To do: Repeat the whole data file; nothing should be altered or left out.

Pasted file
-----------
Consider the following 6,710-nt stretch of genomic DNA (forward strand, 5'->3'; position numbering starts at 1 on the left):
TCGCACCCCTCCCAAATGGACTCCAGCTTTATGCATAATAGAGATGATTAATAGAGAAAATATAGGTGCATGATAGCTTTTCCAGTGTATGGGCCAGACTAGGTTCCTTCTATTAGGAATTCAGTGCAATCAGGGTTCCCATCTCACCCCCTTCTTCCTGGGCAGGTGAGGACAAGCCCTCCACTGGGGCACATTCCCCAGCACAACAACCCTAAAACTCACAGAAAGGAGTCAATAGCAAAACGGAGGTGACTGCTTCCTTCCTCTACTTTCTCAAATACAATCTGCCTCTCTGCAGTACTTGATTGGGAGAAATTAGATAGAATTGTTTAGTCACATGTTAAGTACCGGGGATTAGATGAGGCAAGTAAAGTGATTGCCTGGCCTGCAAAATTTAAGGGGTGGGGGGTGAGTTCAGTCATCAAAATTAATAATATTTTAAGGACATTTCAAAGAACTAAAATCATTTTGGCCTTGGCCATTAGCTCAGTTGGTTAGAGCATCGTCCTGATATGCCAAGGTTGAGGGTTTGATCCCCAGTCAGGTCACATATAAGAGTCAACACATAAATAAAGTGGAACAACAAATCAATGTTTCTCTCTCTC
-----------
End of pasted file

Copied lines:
Consider the following 6,710-nt stretch of genomic DNA (forward strand, 5'->3'; position numbering starts at 1 on the left):
TCGCACCCCTCCCAAATGGACTCCAGCTTTATGCATAATAGAGATGATTAATAGAGAAAATATAGGTGCATGATAGCTTTTCCAGTGTATGGGCCAGACTAGGTTCCTTCTATTAGGAATTCAGTGCAATCAGGGTTCCCATCTCACCCCCTTCTTCCTGGGCAGGTGAGGACAAGCCCTCCACTGGGGCACATTCCCCAGCACAACAACCCTAAAACTCACAGAAAGGAGTCAATAGCAAAACGGAGGTGACTGCTTCCTTCCTCTACTTTCTCAAATACAATCTGCCTCTCTGCAGTACTTGATTGGGAGAAATTAGATAGAATTGTTTAGTCACATGTTAAGTACCGGGGATTAGATGAGGCAAGTAAAGTGATTGCCTGGCCTGCAAAATTTAAGGGGTGGGGGGTGAGTTCAGTCATCAAAATTAATAATATTTTAAGGACATTTCAAAGAACTAAAATCATTTTGGCCTTGGCCATTAGCTCAGTTGGTTAGAGCATCGTCCTGATATGCCAAGGTTGAGGGTTTGATCCCCAGTCAGGTCACATATAAGAGTCAACACATAAATAAAGTGGAACAACAAATCAATGTTTCTCTCTCTC